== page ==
We recently caught up with Orbital Life client (and cancer survivor, and working professional) Alexandra (Alex) Baily, who had an important message she wanted to share about her journey. Read on for a case study from a highly resilient person. “It’s a story that I’m happy to share, because I want to help people understand the implications of having a cancer diagnosis or chronic illness and their finances. I just had no idea what to expect after my doctor said I wasn’t going to be able to work during treatment.”
What would Alex Baily have done differently?
We asked Alex what advice she would have given herself pre-cancer, and she was clear on two specific things she would have done differently.
- “The first thing is understanding what insurances I did have, what I needed and how they were structured. For example, I had a policy with a two year benefit period. Even if everything goes as smoothly as possible, two years might not be enough time for many cancer treatments. In hindsight, I would have chosen something more like five years and understood how income protection works – it’s too late to do that now but it would have been helpful.
- “The second thing is to be aware of what company policies your employer has (or doesn’t have) in place for cancer and chronic illness. I’ve done a bit of research around this, and it would be very uncommon to have any kind of long-term paid leave benefits. There are so many different types of leave now but there really isn’t any such thing as ‘cancer leave’. Anything your employer does to support you is on a case-by-case basis, it’s very individual. There is no guaranteed safety net.
“I’m thankful that it turned out that I did have income protection insurance, through my super.”
“In early 2019, I was working hard at a really good job on exciting projects, but I started to get really sick and really tired. I just thought I was burnt out with work. I took myself off to a ridiculously expensive health retreat for a week, and I felt good. But then I was sick again. My key symptoms were that I was ridiculously tired all the time, I had lost weight, I had night sweats and a tickly cough I couldn’t shake.
“This was before COVID, back when we were sick, we just kept ‘soldiering on.’ I was in and out of the GP and taking more sick leave days than I ever had in my life. After six months I had this weird, heavy feeling in my chest, so I booked another appointment with my GP. The doctor said ‘You’ve been coming in a lot, I think you should go to emergency and get the tests done now because I can’t get you booked in for another week, and I don’t want you to go home worried. I thought that was a bit extreme, but five hours later I was still in emergency. After a number of tests the doctors said: ‘we think you’ve got Hodgkin’s Lymphoma. Oh my god, I thought. What is that? Is that cancer? And they said ‘yeah, that’s cancer.’
“It was a massive shock but it was also a relief to know there was a reason behind why I was feeling so unwell. Everyone was really positive; Hodgkin’s is considered very curable and either a very young person’s disease or old person’s. They kept calling me young (I was 42 at the time), so I loved that. I had no idea at that time, that this was going to be a four-year rollercoaster.”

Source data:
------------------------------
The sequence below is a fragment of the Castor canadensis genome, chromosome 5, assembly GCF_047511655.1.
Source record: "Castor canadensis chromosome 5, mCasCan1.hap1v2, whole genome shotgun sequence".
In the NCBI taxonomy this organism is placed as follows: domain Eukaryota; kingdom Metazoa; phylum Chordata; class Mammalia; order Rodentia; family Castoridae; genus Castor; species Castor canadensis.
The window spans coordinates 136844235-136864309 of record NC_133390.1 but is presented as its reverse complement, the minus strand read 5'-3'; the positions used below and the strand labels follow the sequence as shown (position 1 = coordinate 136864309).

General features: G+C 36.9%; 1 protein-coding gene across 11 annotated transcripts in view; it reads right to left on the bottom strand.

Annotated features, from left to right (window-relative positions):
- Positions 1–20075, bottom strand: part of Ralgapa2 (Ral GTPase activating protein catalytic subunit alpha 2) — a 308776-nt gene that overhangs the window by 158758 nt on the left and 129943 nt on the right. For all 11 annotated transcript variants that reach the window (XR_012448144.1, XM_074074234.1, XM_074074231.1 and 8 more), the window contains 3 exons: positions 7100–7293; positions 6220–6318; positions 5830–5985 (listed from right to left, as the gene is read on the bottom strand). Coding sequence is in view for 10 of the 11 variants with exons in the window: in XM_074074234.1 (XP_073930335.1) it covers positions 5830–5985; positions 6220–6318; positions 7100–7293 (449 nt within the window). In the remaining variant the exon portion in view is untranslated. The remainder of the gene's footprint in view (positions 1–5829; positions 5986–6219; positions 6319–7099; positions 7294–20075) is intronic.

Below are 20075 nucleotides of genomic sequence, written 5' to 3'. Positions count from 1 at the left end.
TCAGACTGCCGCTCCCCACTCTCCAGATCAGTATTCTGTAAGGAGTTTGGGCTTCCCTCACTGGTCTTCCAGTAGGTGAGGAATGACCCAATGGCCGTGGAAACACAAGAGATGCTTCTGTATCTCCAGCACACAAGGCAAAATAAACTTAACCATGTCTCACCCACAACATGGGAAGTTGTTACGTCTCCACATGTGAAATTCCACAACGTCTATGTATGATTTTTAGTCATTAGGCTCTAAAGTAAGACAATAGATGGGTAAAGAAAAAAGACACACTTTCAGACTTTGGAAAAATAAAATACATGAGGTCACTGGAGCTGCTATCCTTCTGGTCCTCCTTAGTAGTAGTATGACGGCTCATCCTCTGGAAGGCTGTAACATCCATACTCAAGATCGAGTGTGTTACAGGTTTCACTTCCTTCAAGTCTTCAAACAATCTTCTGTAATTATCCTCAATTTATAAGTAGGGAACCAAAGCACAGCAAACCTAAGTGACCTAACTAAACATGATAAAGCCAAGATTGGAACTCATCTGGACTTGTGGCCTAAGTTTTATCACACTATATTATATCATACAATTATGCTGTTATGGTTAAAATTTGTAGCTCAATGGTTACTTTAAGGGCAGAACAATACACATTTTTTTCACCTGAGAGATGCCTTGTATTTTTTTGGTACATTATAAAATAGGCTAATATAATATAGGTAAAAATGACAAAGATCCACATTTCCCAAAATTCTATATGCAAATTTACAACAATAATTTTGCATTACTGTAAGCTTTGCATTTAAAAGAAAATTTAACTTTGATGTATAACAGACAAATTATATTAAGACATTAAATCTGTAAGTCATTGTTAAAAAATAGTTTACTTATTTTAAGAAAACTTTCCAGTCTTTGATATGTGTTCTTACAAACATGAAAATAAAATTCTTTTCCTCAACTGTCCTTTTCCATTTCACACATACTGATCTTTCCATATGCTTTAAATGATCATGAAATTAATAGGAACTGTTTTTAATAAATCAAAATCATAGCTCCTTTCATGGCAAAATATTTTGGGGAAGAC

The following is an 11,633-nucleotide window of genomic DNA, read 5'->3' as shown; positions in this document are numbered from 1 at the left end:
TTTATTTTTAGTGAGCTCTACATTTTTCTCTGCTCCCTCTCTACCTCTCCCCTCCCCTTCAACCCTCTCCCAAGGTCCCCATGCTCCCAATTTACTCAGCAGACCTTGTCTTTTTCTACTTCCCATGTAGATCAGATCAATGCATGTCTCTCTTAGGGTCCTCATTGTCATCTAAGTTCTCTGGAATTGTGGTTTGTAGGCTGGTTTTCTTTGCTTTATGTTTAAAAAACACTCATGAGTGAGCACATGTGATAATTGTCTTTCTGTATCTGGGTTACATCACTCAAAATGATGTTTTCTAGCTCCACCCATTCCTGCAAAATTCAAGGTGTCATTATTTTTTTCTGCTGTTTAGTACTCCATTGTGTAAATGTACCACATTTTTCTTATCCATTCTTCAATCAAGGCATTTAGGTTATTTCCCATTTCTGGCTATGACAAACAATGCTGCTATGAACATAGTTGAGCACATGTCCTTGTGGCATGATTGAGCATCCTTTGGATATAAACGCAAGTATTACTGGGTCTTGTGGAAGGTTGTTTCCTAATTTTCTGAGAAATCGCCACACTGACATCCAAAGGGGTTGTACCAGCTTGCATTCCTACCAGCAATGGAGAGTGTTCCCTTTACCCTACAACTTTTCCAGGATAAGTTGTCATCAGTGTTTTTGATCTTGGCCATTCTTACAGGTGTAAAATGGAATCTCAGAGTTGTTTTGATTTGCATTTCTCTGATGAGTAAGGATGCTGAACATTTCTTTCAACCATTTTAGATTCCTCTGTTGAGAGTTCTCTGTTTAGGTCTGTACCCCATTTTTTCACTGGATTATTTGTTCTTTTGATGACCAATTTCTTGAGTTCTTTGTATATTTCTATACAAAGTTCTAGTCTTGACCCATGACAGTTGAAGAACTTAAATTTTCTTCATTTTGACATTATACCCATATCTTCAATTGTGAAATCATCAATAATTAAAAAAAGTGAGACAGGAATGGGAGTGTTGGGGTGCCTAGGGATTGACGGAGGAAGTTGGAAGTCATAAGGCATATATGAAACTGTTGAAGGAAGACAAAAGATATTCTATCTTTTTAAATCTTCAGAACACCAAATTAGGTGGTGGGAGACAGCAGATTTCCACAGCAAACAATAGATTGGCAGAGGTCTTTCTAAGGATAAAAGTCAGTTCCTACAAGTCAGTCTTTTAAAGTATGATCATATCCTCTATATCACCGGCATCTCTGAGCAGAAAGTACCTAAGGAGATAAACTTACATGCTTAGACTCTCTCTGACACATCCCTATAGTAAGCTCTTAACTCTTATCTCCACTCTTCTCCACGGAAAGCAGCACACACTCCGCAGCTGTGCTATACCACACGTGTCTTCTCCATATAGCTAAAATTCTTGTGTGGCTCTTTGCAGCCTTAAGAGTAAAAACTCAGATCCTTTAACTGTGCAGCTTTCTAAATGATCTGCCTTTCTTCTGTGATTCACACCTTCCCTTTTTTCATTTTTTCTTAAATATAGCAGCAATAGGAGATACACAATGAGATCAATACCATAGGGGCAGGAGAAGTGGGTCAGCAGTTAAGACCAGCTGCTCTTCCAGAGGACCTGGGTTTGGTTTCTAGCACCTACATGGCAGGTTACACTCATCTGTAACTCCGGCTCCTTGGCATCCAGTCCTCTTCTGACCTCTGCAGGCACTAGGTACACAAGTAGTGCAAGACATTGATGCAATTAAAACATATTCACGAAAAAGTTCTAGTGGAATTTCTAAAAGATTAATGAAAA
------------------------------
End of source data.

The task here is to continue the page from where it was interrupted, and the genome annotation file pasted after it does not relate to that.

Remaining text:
What about work?
“When I understood the scale of treatment involved and under the advice of my haematologist (blood cancer doctor), I was advised to stop working. I had to speak with work and see what their response was. Of course, they were very supportive, but I was surprised that there was no clear policy around extended sick leave. It was not, as one colleague said to me “like going on maternity leave”! Indeed.
“It’s important for people to know what their work policies are for extended sick leave as there are no statutory obligations for paid leave (outside your accumulated sick days and annual leave) for people with cancer. There is also no legal obligation to continue to employ you if you are on unpaid leave for more than three months within a year. I was grateful my work always said there was a job to go back to, but in the meantime, I had to figure out how I was going to pay my bills!”
An accounting angel
“Serendipitously, days after my first diagnosis, I had a meeting scheduled with my accountant that had been planned prior to my diagnosis. I was planning to review my superannuation. I had five super funds – it was time to roll them into one like a proper grown-up!
“I had just received the worst news of my life however I decided to keep the appointment. The first thing my accountant said after learning of my cancer diagnosis was, ‘Well, we need to see if you’ve got any income protection insurance in any of these superannuation funds.”
“My accountant referred me to Nick and his team at Orbital Life and with their help we discovered that I had two super funds that included income protection. I had one policy that covered me for a small amount of income until the age of 65, but it wasn’t enough money to live on. I also had another policy that covered 75% of my salary but only for two years. There was a considerable amount of paperwork and a long waiting period. I was diagnosed in June and my first payment of insurance didn’t kick in until November. Luckily, I had some savings however it was a scary time in my life. I had all these outgoings and absolutely nothing coming in. I had started undergoing escalated treatment and I was losing my hair. It was a really intense, emotional time. Having Nick and Lauren on my “team” helping me with the insurance side was really comforting.”